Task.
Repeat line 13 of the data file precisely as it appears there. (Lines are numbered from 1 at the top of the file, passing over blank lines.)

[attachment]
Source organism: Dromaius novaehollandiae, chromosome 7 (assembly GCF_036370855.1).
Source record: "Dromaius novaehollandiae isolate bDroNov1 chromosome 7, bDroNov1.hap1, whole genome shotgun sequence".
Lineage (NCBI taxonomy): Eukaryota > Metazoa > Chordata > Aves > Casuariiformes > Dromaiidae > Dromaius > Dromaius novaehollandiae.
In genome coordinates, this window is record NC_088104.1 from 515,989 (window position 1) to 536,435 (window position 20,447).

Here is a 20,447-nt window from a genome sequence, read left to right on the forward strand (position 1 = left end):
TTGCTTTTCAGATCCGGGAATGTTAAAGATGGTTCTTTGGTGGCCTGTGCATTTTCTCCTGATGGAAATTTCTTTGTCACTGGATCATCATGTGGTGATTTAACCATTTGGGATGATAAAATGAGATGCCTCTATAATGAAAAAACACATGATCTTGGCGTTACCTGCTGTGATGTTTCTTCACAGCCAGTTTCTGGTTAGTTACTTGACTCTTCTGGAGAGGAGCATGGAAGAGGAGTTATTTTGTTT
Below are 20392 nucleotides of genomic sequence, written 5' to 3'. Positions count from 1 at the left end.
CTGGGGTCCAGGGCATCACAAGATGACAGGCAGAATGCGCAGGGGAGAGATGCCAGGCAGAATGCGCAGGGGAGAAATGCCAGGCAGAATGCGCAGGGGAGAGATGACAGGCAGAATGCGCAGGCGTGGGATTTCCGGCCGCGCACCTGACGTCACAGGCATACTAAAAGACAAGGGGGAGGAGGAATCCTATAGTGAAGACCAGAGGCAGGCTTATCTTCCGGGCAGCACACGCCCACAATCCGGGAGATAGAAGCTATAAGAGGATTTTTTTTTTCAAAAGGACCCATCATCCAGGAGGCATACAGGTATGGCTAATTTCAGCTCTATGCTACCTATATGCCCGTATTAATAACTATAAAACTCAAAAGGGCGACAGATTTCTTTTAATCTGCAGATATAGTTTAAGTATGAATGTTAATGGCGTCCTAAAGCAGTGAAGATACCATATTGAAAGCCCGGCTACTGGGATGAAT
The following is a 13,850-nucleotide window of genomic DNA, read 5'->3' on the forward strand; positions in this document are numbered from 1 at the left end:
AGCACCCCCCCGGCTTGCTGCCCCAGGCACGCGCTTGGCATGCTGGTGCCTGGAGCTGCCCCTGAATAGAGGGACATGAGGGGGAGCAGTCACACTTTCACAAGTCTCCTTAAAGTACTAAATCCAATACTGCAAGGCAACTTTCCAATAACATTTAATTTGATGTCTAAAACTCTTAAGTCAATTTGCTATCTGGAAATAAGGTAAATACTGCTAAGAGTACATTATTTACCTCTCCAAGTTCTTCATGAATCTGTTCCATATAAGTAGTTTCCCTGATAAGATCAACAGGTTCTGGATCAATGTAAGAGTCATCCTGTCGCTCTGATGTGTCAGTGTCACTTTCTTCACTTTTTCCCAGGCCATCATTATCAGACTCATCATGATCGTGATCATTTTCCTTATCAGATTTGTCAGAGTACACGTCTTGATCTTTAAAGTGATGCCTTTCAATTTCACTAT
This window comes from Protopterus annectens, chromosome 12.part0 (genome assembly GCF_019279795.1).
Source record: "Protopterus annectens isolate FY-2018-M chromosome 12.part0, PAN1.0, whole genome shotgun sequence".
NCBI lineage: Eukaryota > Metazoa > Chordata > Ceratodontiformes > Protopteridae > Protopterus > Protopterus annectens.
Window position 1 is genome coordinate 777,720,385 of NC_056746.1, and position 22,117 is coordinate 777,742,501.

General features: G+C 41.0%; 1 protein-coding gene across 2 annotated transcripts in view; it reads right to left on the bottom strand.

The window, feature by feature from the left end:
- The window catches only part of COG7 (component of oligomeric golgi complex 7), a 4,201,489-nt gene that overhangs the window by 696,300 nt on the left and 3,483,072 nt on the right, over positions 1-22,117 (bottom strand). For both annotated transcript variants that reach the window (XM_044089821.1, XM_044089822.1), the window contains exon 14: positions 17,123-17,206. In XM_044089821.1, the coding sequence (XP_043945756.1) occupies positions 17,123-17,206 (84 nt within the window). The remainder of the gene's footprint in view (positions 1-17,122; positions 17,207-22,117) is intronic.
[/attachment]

NCBI lineage: Eukaryota > Metazoa > Chordata > Ceratodontiformes > Protopteridae > Protopterus > Protopterus annectens.